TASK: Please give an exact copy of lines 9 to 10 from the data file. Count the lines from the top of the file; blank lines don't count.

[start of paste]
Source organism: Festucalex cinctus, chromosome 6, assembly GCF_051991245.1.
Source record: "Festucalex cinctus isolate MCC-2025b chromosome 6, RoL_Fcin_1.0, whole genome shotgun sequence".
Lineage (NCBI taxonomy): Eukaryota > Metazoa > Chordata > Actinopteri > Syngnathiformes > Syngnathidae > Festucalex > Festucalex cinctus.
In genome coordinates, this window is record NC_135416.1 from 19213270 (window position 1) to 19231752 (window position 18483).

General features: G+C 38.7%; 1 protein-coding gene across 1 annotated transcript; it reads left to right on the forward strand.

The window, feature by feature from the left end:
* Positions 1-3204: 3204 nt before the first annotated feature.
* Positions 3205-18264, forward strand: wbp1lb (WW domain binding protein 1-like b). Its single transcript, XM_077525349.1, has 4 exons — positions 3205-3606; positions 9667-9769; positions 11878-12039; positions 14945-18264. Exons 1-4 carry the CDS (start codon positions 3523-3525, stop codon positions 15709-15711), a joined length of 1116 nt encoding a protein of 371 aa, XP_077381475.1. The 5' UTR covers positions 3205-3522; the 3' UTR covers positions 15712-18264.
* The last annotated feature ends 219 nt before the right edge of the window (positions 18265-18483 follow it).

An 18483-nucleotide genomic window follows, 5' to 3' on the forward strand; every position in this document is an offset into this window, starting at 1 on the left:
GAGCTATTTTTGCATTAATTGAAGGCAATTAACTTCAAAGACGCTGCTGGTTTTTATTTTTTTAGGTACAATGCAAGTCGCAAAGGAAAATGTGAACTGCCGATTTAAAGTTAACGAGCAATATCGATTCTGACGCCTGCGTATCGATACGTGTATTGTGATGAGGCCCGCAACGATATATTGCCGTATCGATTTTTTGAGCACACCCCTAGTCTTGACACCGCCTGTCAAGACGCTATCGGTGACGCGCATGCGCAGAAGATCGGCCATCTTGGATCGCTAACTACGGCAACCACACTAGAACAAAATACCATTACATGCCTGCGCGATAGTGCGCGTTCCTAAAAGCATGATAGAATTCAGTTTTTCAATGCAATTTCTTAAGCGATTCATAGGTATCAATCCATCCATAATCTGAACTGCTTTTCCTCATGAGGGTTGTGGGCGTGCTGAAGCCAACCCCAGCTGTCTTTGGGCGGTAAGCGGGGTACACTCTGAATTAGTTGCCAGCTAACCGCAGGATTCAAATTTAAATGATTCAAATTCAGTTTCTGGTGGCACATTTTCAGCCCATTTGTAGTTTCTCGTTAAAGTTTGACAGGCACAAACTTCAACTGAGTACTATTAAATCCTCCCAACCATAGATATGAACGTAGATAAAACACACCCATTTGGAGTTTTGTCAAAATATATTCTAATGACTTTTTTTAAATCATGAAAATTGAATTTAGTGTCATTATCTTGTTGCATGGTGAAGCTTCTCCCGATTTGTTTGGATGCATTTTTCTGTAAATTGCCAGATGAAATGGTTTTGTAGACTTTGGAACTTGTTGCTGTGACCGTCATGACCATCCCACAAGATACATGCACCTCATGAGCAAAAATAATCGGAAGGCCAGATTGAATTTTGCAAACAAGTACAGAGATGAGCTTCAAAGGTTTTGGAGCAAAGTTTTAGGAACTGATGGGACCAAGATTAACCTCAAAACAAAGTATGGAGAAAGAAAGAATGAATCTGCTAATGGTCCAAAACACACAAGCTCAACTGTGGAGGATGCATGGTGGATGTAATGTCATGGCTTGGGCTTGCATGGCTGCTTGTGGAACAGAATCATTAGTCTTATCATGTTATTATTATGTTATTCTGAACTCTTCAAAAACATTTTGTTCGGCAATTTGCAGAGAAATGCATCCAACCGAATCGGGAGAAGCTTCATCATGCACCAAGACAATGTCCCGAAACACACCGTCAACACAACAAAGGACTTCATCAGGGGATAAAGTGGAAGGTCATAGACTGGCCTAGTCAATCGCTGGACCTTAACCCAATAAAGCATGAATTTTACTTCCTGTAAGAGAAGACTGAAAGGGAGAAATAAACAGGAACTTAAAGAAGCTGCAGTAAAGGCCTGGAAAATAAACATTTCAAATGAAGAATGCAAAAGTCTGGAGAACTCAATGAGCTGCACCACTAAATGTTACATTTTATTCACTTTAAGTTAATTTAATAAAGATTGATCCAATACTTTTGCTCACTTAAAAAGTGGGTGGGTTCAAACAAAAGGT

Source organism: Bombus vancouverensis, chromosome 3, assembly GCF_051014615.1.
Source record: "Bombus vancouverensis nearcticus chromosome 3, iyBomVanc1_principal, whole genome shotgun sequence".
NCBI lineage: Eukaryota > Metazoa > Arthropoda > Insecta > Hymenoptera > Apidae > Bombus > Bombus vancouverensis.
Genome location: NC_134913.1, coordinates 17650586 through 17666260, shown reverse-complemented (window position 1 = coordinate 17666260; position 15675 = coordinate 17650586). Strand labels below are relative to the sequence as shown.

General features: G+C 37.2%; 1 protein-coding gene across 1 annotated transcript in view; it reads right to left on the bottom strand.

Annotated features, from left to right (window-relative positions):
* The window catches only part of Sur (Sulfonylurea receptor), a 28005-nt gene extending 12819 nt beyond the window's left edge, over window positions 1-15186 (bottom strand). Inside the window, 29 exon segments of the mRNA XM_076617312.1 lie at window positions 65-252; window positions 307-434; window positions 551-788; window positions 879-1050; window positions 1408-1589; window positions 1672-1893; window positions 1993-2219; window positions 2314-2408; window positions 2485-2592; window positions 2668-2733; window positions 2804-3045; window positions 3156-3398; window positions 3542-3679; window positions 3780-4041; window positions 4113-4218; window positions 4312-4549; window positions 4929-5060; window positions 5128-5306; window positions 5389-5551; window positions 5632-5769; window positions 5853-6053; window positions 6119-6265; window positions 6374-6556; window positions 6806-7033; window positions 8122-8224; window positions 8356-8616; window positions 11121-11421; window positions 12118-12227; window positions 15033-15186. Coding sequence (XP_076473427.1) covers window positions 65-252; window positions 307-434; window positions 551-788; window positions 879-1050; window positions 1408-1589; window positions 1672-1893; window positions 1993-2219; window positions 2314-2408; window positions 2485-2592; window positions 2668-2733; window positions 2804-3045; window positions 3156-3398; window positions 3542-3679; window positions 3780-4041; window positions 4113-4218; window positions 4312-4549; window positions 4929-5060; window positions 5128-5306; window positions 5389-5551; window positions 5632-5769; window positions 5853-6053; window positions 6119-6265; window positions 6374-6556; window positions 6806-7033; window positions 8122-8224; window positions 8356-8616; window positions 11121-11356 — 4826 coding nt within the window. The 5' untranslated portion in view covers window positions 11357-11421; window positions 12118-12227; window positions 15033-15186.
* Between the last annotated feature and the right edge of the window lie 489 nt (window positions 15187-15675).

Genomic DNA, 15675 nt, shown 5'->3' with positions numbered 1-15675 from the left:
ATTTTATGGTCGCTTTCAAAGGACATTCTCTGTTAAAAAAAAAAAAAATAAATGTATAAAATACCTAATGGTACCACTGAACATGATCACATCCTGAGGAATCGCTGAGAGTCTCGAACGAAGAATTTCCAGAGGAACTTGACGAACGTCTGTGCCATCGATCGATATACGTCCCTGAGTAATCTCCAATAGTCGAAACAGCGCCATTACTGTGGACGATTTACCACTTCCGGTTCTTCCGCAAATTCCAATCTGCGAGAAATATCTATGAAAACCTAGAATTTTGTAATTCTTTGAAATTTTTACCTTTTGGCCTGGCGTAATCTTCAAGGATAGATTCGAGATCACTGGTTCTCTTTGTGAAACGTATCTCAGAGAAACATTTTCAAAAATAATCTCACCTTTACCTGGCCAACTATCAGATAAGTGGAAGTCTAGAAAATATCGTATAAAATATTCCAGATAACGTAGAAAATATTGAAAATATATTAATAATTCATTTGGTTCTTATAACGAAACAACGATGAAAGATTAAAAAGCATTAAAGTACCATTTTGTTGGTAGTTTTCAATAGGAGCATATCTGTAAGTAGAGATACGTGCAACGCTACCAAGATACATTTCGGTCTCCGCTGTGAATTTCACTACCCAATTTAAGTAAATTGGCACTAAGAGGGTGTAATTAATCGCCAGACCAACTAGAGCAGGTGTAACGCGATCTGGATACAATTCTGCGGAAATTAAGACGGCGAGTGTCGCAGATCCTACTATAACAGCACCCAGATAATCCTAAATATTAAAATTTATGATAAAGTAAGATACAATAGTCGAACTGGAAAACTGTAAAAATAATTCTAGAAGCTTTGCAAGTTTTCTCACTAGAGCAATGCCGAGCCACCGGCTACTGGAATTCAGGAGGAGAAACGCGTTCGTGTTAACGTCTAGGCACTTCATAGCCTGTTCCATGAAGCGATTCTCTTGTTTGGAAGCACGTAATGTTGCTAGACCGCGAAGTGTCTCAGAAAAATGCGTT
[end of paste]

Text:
* The last annotated feature ends 219 nt before the right edge of the window (positions 18265-18483 follow it).

An 18483-nucleotide genomic window follows, 5' to 3' on the forward strand; every position in this document is an offset into this window, starting at 1 on the left: